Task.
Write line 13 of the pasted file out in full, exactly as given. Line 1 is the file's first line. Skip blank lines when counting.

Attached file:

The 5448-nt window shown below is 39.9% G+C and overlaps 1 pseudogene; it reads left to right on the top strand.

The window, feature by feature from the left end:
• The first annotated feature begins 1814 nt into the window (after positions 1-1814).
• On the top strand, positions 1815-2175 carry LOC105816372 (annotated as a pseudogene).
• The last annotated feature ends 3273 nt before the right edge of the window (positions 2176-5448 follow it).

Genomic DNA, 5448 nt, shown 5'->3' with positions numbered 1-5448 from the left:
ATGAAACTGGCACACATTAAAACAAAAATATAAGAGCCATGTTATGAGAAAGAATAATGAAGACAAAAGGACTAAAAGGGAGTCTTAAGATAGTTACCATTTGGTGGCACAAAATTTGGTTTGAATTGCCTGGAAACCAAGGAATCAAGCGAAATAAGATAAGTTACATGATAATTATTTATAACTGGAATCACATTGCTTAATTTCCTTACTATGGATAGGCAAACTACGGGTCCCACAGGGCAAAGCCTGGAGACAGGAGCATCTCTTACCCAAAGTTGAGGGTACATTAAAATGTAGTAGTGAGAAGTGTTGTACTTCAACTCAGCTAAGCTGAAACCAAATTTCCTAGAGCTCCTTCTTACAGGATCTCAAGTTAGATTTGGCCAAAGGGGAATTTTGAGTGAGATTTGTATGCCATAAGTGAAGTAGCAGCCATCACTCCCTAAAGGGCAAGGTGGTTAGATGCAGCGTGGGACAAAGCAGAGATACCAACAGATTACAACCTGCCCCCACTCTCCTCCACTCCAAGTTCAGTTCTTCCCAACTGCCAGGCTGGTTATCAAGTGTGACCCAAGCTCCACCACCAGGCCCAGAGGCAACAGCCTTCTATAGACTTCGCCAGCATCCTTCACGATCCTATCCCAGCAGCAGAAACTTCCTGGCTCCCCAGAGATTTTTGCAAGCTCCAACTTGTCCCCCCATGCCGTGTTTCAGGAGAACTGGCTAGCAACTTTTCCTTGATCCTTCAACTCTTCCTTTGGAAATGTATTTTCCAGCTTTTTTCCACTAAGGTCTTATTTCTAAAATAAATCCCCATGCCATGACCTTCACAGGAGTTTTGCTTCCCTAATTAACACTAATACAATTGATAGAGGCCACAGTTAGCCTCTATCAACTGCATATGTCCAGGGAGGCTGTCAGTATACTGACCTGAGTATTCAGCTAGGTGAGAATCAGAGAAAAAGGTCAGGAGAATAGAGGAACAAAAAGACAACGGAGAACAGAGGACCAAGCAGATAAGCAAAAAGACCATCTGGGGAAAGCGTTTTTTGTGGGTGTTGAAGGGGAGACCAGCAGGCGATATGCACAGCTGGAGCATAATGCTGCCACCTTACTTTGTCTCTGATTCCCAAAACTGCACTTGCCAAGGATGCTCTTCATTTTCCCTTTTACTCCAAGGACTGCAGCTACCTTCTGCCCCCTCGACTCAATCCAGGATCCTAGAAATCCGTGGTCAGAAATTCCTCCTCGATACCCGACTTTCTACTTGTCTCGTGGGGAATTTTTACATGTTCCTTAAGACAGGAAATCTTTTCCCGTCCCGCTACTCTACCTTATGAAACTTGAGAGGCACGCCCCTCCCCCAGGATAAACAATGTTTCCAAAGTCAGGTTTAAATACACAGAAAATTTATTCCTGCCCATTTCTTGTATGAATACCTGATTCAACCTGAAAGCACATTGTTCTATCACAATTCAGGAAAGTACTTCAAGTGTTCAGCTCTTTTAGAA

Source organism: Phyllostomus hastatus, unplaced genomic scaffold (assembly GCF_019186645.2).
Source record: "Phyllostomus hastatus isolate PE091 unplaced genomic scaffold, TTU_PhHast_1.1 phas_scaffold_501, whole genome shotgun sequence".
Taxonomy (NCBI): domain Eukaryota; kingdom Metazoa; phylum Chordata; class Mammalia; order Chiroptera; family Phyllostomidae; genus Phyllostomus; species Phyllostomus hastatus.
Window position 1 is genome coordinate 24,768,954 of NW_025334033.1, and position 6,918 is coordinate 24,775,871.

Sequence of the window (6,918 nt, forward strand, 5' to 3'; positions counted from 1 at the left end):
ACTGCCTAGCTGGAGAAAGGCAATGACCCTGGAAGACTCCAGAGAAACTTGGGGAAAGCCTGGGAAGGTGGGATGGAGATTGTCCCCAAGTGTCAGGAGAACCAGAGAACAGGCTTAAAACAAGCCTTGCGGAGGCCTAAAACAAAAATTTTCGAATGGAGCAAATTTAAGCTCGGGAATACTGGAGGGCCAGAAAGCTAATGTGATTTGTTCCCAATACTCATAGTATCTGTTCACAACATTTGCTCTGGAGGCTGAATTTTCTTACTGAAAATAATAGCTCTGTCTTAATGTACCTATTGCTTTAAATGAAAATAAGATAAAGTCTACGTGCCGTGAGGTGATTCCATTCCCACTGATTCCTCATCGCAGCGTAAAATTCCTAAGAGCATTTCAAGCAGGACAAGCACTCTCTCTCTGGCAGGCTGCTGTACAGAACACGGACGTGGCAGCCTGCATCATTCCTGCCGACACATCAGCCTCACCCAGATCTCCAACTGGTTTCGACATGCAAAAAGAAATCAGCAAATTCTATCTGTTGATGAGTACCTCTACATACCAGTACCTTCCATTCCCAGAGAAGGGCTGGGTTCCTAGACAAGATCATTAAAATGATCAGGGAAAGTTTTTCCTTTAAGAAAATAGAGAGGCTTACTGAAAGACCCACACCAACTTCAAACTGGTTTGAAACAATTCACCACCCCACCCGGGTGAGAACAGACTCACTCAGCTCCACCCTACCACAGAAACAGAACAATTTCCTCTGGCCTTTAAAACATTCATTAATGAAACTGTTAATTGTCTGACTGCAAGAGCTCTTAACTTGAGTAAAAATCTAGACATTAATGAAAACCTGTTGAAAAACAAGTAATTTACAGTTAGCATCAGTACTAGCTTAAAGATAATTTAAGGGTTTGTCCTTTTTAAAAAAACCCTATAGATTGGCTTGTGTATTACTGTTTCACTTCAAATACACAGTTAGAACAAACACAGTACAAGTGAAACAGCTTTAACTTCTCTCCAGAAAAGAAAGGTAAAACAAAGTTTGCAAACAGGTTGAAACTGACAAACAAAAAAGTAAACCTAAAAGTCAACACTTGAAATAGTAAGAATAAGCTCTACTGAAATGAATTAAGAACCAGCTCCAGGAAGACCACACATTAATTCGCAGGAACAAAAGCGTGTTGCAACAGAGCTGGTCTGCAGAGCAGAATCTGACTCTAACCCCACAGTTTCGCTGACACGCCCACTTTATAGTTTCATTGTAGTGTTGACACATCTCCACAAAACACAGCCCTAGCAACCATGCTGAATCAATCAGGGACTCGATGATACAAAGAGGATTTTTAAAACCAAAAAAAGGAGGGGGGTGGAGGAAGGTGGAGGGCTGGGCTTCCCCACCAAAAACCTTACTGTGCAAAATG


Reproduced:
ACTGCCTAGCTGGAGAAAGGCAATGACCCTGGAAGACTCCAGAGAAACTTGGGGAAAGCCTGGGAAGGTGGGATGGAGATTGTCCCCAAGTGTCAGGAGAACCAGAGAACAGGCTTAAAACAAGCCTTGCGGAGGCCTAAAACAAAAATTTTCGAATGGAGCAAATTTAAGCTCGGGAATACTGGAGGGCCAGAAAGCTAATGTGATTTGTTCCCAATACTCATAGTATCTGTTCACAACATTTGCTCTGGAGGCTGAATTTTCTTACTGAAAATAATAGCTCTGTCTTAATGTACCTATTGCTTTAAATGAAAATAAGATAAAGTCTACGTGCCGTGAGGTGATTCCATTCCCACTGATTCCTCATCGCAGCGTAAAATTCCTAAGAGCATTTCAAGCAGGACAAGCACTCTCTCTCTGGCAGGCTGCTGTACAGAACACGGACGTGGCAGCCTGCATCATTCCTGCCGACACATCAGCCTCACCCAGATCTCCAACTGGTTTCGACATGCAAAAAGAAATCAGCAAATTCTATCTGTTGATGAGTACCTCTACATACCAGTACCTTCCATTCCCAGAGAAGGGCTGGGTTCCTAGACAAGATCATTAAAATGATCAGGGAAAGTTTTTCCTTTAAGAAAATAGAGAGGCTTACTGAAAGACCCACACCAACTTCAAACTGGTTTGAAACAATTCACCACCCCACCCGGGTGAGAACAGACTCACTCAGCTCCACCCTACCACAGAAACAGAACAATTTCCTCTGGCCTTTAAAACATTCATTAATGAAACTGTTAATTGTCTGACTGCAAGAGCTCTTAACTTGAGTAAAAATCTAGACATTAATGAAAACCTGTTGAAAAACAAGTAATTTACAGTTAGCATCAGTACTAGCTTAAAGATAATTTAAGGGTTTGTCCTTTTTAAAAAAACCCTATAGATTGGCTTGTGTATTACTGTTTCACTTCAAATACACAGTTAGAACAAACACAGTACAAGTGAAACAGCTTTAACTTCTCTCCAGAAAAGAAAGGTAAAACAAAGTTTGCAAACAGGTTGAAACTGACAAACAAAAAAGTAAACCTAAAAGTCAACACTTGAAATAGTAAGAATAAGCTCTACTGAAATGAATTAAGAACCAGCTCCAGGAAGACCACACATTAATTCGCAGGAACAAAAGCGTGTTGCAACAGAGCTGGTCTGCAGAGCAGAATCTGACTCTAACCCCACAGTTTCGCTGACACGCCCACTTTATAGTTTCATTGTAGTGTTGACACATCTCCACAAAACACAGCCCTAGCAACCATGCTGAATCAATCAGGGACTCGATGATACAAAGAGGATTTTTAAAACCAAAAAAAGGAGGGGGGTGGAGGAAGGTGGAGGGCTGGGCTTCCCCACCAAAAACCTTACTGTGCAAAATG